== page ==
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Minnesota State University, Mankato
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College of Business, United Prairie Team Up for New Program

Students take out loan, start business.

Amanda Dyslin, Mankato Free Press, 3-24-2012

Students in the College of Business at Minnesota State University were sure they had a winning idea for a simple product to sell at a low cost to students on campus: a bottle- opener.

Even a loan consultant at the bank they worked with thought the product was a winner, knowing many college kids in their early 20s did an awful lot of bottle- opening of varying kinds.

But as the students learned, market research is oh-so important. As they spoke with and surveyed students on campus, few said they’d want to buy a bottle- opener for $3.

“Nobody wanted those,” said Jared Wasik, in the marketing department on the team.

That was OK, as it turns out. The stu­dents — enrolled in a program that allows them to develop and run a real-world busi­ness, called Integrated Business Experience — had half a dozen product ideas. And they have landed on two that they are sure will be winners.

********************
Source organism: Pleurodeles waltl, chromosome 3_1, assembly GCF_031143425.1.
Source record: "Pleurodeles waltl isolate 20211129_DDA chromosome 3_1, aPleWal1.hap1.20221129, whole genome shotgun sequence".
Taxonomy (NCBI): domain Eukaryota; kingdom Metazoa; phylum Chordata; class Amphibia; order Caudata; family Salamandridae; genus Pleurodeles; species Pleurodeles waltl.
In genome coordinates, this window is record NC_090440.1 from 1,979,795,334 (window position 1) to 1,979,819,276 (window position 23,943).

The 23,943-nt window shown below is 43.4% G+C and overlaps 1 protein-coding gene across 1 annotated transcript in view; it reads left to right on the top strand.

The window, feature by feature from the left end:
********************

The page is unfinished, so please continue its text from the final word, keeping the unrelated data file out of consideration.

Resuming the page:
The first is a collapsible water bottle, which is $5. It’s reusable, which is environ­mentally friendly, and when it’s empty, it can be collapsed and stored in a person’s pocket or bag.

The second product is a T-shirt with a vintage Maverick logo that originated on campus gear in the 1970s. The athletic department gave the OK to the group to resurrect the logo exclusively for their T­shirt, which they will sell for $10. The cheap price tag, as well as the unique logo, should make the shirt appealing to college kids, said CEO Tom Odegaard.

“The Maverick logo itself is a throwback,” Odegaard said.

The students will then have until the end of April to sell at least 300 of each item to pay back the $2,500 loan they acquired from United Prairie Bank at the end of February to start the company. The loan is an actual business loan, and if the students default, it reflects on their credit just as it would with anyone else.

“It’s real,” said Brenda Flannery, dean of the College of Business. “It’s not just an exercise.”

But the students aren’t too concerned. They figure they could sell a few hundred products in just a couple of days at a booth in the student union. Their thoughts are on reordering product, after they sell out on the first order. They’re also planning to customize T-shirts for area businesses after they branch out from selling on campus.

“We’re pretty confident in our abilities,” Brett Murtha said.

All of this is about experience, they said, not profit.

All proceeds after the loan is paid off will go to Kids Against Hunger. And the students plan to volunteer their time packaging meals with the organization as well.

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